More dairy farmers stop milk supply in UP dist

Dairy farmers of six more villages in Amroha district have stopped supply of milk to the cooperative societies to express their solidarity with the farmers movement.

Earlier, three other villages in the district had announced a boycott of milk supply till the three contentious farm laws passed in September 2020 were withdrawn by the Centre.

The villagers have also announced that from March 6, they will sell milk at Rs 100 per litre. At present, their supply is sold between Rs 25 and Rs 35 per litre.

The villagers have started extracting ghee from the milk so as to increase the shelf life of the product.

Dairy farmers of these nine villages are also demanding a law on guarantee of payment and minimum support price for crops.

Apart from cooperatives, several private dairies have also not received any milk for the past few days in the district.

Dinesh Kumar, who owns a private dairy, said, “I have been running a dairy in my village for the past six or seven years and farmers usually supply milk to me. But for the last four days, they have stopped milk supply. The farmers have not allowed our vehicles to enter their villages. What can we do when farmers are united in not supplying milk?”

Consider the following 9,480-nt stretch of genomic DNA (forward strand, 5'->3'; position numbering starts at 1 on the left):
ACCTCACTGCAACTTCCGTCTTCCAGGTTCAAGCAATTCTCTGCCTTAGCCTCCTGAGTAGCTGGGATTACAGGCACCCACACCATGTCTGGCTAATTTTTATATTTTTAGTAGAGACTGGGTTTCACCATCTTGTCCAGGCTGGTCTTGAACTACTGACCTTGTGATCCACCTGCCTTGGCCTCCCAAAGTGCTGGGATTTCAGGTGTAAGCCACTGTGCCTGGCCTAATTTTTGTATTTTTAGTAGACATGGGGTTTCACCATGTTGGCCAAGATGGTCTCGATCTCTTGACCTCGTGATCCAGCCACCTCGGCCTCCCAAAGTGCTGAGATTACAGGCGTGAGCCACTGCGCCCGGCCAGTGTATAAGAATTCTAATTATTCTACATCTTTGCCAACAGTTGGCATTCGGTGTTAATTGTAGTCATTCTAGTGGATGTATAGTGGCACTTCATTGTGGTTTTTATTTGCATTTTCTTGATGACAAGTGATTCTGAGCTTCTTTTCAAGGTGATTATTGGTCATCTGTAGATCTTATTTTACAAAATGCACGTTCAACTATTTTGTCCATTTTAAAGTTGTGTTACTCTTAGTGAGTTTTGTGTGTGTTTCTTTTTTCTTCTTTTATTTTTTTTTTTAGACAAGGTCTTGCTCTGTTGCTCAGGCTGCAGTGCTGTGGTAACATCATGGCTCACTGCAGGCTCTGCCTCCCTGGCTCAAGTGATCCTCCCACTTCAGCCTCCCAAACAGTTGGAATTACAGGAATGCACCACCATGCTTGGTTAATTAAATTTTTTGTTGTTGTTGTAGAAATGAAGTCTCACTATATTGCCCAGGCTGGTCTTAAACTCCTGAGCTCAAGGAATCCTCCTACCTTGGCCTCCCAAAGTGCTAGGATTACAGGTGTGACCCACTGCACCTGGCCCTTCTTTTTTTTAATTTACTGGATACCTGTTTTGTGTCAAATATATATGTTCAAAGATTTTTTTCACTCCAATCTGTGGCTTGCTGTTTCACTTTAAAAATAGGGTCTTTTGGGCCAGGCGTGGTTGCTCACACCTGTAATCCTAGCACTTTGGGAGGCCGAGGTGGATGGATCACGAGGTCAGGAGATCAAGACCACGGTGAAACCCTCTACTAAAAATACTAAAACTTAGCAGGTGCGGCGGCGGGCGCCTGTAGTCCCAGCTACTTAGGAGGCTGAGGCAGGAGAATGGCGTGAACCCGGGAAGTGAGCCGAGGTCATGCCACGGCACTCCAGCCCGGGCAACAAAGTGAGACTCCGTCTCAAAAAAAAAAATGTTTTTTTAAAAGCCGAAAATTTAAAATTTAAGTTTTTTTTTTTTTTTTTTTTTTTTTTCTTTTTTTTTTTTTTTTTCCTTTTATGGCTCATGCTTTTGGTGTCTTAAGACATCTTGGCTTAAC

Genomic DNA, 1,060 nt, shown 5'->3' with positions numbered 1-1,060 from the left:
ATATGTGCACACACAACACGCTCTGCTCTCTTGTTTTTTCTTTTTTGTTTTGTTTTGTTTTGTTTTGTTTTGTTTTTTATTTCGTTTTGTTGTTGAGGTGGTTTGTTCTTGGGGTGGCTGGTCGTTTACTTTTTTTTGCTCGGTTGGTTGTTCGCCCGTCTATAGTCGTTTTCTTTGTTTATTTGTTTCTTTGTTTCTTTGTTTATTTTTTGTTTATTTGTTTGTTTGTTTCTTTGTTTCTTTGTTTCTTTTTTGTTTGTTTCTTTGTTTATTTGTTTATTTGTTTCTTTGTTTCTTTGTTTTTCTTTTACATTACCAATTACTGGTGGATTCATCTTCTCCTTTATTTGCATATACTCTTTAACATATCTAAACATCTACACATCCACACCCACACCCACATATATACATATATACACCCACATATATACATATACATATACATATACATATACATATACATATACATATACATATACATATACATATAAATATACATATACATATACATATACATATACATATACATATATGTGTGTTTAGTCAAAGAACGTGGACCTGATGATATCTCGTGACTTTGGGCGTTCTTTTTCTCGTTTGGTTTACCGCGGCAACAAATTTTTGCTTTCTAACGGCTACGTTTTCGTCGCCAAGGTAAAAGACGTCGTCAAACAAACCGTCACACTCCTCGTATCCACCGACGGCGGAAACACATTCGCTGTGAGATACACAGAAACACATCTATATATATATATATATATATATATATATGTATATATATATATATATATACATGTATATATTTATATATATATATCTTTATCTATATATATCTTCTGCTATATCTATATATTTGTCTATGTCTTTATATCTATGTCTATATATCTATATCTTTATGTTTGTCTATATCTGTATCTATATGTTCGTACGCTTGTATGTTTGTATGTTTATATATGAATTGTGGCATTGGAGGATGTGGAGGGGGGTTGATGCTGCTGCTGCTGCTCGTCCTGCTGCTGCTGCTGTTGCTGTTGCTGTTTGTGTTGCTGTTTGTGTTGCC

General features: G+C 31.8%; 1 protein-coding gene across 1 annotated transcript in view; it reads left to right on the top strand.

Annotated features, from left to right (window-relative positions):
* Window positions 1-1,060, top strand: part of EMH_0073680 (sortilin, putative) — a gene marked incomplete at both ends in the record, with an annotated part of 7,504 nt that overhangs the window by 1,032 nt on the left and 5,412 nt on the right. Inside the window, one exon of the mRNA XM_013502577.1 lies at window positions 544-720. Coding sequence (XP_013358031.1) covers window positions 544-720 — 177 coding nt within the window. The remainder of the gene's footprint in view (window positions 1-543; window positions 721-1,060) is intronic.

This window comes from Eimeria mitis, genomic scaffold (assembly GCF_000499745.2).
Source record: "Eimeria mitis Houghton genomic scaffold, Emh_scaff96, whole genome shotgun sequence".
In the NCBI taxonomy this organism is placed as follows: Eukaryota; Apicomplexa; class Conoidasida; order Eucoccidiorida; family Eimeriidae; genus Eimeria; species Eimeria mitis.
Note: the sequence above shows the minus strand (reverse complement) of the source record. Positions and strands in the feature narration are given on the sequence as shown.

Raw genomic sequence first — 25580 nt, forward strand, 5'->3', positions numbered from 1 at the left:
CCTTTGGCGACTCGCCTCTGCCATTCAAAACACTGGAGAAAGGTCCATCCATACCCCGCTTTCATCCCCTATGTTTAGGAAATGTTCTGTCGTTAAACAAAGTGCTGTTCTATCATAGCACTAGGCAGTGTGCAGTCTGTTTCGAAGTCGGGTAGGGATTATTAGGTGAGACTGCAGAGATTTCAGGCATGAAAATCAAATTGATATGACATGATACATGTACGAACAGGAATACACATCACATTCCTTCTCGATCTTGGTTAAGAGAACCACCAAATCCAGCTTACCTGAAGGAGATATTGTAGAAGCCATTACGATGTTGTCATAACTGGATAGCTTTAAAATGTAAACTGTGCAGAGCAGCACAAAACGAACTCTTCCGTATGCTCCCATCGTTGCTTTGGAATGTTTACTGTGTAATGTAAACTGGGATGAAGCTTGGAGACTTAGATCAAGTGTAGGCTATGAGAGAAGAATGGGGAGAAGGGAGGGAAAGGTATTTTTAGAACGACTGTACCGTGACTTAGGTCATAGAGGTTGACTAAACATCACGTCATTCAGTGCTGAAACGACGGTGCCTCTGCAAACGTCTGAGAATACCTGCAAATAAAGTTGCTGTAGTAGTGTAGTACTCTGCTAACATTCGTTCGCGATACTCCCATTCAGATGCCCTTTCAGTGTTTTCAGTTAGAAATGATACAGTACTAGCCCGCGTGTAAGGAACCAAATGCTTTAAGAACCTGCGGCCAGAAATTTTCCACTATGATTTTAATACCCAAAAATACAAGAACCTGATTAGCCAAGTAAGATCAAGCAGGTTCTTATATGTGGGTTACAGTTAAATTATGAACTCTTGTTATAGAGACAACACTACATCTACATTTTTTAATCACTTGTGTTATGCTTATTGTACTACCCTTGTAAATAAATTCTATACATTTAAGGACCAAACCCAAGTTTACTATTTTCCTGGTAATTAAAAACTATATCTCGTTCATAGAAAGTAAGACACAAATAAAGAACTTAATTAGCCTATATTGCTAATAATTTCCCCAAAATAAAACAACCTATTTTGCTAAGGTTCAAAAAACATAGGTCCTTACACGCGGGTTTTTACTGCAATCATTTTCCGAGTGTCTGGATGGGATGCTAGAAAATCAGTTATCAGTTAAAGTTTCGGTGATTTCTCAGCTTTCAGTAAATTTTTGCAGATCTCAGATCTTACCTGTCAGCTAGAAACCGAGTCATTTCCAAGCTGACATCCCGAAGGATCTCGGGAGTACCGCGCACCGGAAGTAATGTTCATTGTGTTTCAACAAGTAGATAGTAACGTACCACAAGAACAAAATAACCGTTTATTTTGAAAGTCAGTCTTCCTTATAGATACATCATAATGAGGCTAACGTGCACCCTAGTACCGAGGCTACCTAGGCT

Rajpura Singh, another dairy farmer, said, “We have around 20 cattle which produce at least 100 litres of milk a day. We sell it to the milkman. But for the last three days, we have not sold a single drop of milk.

“The government is not thinking about the welfare of farmers and cattle owners. While the price of petrol, diesel, cooking gas, fertilizers and power tariff have gone up, milk prices have not been increased.

“The cost of milk production is over Rs 40 per litre while we get only Rs 30 or Rs 35 for a litre of milk. We sell our produce at throwaway prices but have to buy other products from the market at high prices. In such a condition, how will farmers survive?”

Earlier, on March 2, dairy farmers in three villages in Amroha district had stopped supply of milk to the cooperative societies to express their solidarity with the farmers’ movement.

State president of Bharatiya Kisan Union (BKU) youth wing, Digambar Singh, said, “We have not invoked the farmers to stop the milk sale.

“Farmers are doing so of their own to protest against farm law. Agitation is not confined to us, it has reached ground level and is now getting support from other farmers and common man too.”